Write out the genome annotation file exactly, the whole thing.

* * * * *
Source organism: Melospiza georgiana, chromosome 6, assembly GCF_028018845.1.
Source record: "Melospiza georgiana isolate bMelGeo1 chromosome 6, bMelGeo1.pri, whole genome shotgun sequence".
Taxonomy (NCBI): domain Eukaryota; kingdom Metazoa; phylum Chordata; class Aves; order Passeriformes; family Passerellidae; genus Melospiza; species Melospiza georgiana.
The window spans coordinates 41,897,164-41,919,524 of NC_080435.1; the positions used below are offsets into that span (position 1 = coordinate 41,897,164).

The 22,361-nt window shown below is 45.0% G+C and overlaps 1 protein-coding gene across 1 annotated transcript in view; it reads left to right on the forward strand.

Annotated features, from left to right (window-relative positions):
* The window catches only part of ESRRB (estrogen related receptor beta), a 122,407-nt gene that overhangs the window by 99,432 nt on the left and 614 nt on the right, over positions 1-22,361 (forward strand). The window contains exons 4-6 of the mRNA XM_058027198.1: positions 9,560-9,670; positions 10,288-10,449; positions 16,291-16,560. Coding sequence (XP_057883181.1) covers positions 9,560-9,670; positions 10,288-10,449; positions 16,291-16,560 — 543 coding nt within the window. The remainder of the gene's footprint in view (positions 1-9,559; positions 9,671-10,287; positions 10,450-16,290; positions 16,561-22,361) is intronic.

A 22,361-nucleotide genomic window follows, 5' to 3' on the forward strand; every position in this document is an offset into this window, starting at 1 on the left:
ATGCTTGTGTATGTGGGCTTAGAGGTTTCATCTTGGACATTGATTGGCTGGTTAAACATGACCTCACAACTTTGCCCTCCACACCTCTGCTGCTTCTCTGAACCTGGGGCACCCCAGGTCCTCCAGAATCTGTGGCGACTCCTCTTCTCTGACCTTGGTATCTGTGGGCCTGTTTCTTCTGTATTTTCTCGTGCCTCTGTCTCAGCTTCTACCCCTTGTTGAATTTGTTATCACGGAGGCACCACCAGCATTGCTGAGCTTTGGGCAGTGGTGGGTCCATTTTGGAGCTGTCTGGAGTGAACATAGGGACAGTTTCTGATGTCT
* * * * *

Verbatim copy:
Source organism: Melospiza georgiana, chromosome 6, assembly GCF_028018845.1.
Source record: "Melospiza georgiana isolate bMelGeo1 chromosome 6, bMelGeo1.pri, whole genome shotgun sequence".
Taxonomy (NCBI): domain Eukaryota; kingdom Metazoa; phylum Chordata; class Aves; order Passeriformes; family Passerellidae; genus Melospiza; species Melospiza georgiana.
The window spans coordinates 41,897,164-41,919,524 of NC_080435.1; the positions used below are offsets into that span (position 1 = coordinate 41,897,164).

The 22,361-nt window shown below is 45.0% G+C and overlaps 1 protein-coding gene across 1 annotated transcript in view; it reads left to right on the forward strand.

Annotated features, from left to right (window-relative positions):
* The window catches only part of ESRRB (estrogen related receptor beta), a 122,407-nt gene that overhangs the window by 99,432 nt on the left and 614 nt on the right, over positions 1-22,361 (forward strand). The window contains exons 4-6 of the mRNA XM_058027198.1: positions 9,560-9,670; positions 10,288-10,449; positions 16,291-16,560. Coding sequence (XP_057883181.1) covers positions 9,560-9,670; positions 10,288-10,449; positions 16,291-16,560 — 543 coding nt within the window. The remainder of the gene's footprint in view (positions 1-9,559; positions 9,671-10,287; positions 10,450-16,290; positions 16,561-22,361) is intronic.

A 22,361-nucleotide genomic window follows, 5' to 3' on the forward strand; every position in this document is an offset into this window, starting at 1 on the left:
ATGCTTGTGTATGTGGGCTTAGAGGTTTCATCTTGGACATTGATTGGCTGGTTAAACATGACCTCACAACTTTGCCCTCCACACCTCTGCTGCTTCTCTGAACCTGGGGCACCCCAGGTCCTCCAGAATCTGTGGCGACTCCTCTTCTCTGACCTTGGTATCTGTGGGCCTGTTTCTTCTGTATTTTCTCGTGCCTCTGTCTCAGCTTCTACCCCTTGTTGAATTTGTTATCACGGAGGCACCACCAGCATTGCTGAGCTTTGGGCAGTGGTGGGTCCATTTTGGAGCTGTCTGGAGTGAACATAGGGACAGTTTCTGATGTCT